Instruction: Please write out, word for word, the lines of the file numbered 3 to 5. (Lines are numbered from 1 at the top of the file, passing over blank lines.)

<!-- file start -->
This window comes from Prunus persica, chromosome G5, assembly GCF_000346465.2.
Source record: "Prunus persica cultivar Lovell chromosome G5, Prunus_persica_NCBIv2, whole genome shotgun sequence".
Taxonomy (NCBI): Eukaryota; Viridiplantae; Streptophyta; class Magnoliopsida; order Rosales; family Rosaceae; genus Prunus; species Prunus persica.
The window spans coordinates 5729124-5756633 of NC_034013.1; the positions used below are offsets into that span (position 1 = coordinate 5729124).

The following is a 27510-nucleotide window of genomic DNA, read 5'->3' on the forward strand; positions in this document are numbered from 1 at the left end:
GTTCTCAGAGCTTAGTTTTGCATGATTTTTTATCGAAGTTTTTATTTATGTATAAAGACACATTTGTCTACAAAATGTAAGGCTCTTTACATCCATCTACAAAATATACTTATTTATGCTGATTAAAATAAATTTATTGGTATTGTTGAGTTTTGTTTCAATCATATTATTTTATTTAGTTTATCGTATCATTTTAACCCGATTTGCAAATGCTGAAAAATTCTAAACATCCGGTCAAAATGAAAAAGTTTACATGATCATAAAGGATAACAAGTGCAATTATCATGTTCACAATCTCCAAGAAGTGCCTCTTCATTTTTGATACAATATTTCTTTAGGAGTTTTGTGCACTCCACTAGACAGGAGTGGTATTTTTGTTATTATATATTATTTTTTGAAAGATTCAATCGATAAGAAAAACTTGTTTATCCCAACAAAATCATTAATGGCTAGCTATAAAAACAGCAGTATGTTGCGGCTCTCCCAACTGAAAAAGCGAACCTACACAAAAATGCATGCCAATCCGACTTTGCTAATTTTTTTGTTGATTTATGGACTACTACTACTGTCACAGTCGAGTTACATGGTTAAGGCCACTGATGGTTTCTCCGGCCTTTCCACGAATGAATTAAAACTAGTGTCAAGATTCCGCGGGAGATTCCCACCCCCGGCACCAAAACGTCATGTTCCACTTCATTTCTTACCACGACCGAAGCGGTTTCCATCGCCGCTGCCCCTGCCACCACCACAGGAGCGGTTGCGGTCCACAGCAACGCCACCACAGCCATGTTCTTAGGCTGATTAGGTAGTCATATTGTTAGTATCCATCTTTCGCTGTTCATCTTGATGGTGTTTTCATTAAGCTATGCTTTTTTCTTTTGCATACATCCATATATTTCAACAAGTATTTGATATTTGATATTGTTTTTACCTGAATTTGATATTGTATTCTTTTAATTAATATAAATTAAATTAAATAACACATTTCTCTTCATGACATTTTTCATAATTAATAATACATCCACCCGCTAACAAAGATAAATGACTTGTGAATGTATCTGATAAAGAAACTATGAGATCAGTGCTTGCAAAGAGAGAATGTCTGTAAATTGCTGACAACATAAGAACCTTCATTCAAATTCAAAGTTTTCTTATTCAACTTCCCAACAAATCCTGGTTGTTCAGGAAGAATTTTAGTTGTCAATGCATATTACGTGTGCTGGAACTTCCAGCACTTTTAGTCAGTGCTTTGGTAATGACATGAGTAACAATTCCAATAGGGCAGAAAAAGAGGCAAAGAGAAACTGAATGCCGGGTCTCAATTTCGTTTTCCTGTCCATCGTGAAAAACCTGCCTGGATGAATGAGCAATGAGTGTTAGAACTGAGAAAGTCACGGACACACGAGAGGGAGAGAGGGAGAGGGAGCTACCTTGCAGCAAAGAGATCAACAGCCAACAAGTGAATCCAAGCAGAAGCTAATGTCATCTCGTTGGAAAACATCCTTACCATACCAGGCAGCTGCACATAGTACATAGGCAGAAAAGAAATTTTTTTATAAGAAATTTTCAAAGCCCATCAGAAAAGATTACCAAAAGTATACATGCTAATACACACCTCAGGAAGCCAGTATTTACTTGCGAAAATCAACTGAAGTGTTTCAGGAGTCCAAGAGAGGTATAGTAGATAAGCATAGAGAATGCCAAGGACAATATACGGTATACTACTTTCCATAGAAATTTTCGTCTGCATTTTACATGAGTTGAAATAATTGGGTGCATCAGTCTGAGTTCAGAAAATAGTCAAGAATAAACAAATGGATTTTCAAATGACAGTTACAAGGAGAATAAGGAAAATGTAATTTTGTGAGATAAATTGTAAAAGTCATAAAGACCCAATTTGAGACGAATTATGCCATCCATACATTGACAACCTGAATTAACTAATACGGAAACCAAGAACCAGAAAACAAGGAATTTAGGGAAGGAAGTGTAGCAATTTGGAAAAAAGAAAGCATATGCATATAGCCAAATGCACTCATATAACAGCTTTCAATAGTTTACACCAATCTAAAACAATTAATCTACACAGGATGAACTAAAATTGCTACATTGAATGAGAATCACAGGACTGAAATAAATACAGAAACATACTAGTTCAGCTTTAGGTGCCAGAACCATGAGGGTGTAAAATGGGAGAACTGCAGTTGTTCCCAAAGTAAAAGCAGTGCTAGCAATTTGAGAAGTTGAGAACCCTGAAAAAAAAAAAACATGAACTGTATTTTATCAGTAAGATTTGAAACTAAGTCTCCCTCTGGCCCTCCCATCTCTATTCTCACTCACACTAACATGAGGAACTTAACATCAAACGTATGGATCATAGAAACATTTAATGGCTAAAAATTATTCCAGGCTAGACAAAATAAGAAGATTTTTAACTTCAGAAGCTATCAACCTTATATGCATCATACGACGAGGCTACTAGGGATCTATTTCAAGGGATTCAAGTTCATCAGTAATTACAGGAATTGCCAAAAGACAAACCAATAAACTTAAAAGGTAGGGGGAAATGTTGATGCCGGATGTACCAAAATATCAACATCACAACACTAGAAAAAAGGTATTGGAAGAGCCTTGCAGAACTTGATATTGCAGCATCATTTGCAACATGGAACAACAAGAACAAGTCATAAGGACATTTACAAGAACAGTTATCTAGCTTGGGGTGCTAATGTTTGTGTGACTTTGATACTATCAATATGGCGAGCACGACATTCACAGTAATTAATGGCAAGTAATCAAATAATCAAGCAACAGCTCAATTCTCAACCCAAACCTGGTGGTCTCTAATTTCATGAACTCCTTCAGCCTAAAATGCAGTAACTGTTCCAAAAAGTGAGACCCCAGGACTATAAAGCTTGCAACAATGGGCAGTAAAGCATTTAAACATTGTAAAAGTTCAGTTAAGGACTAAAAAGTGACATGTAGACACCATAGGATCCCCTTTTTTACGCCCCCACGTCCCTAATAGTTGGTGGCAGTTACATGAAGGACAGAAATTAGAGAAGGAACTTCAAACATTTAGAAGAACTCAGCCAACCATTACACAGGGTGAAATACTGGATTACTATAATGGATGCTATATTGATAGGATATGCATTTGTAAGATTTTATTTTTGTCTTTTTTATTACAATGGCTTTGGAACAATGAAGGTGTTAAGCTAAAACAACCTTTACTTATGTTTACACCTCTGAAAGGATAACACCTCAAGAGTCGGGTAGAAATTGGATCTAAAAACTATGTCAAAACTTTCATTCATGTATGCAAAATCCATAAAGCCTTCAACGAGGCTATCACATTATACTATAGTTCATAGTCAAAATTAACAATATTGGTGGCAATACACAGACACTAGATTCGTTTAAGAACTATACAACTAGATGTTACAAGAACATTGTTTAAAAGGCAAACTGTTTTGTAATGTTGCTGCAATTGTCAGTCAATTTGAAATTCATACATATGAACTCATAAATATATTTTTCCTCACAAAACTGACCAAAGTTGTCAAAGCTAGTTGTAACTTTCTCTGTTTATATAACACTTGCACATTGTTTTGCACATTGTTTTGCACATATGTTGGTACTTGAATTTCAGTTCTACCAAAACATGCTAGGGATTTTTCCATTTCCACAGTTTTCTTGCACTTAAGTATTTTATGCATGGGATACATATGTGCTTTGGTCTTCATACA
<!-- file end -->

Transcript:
Taxonomy (NCBI): Eukaryota; Viridiplantae; Streptophyta; class Magnoliopsida; order Rosales; family Rosaceae; genus Prunus; species Prunus persica.
The window spans coordinates 5729124-5756633 of NC_034013.1; the positions used below are offsets into that span (position 1 = coordinate 5729124).

The following is a 27510-nucleotide window of genomic DNA, read 5'->3' on the forward strand; positions in this document are numbered from 1 at the left end: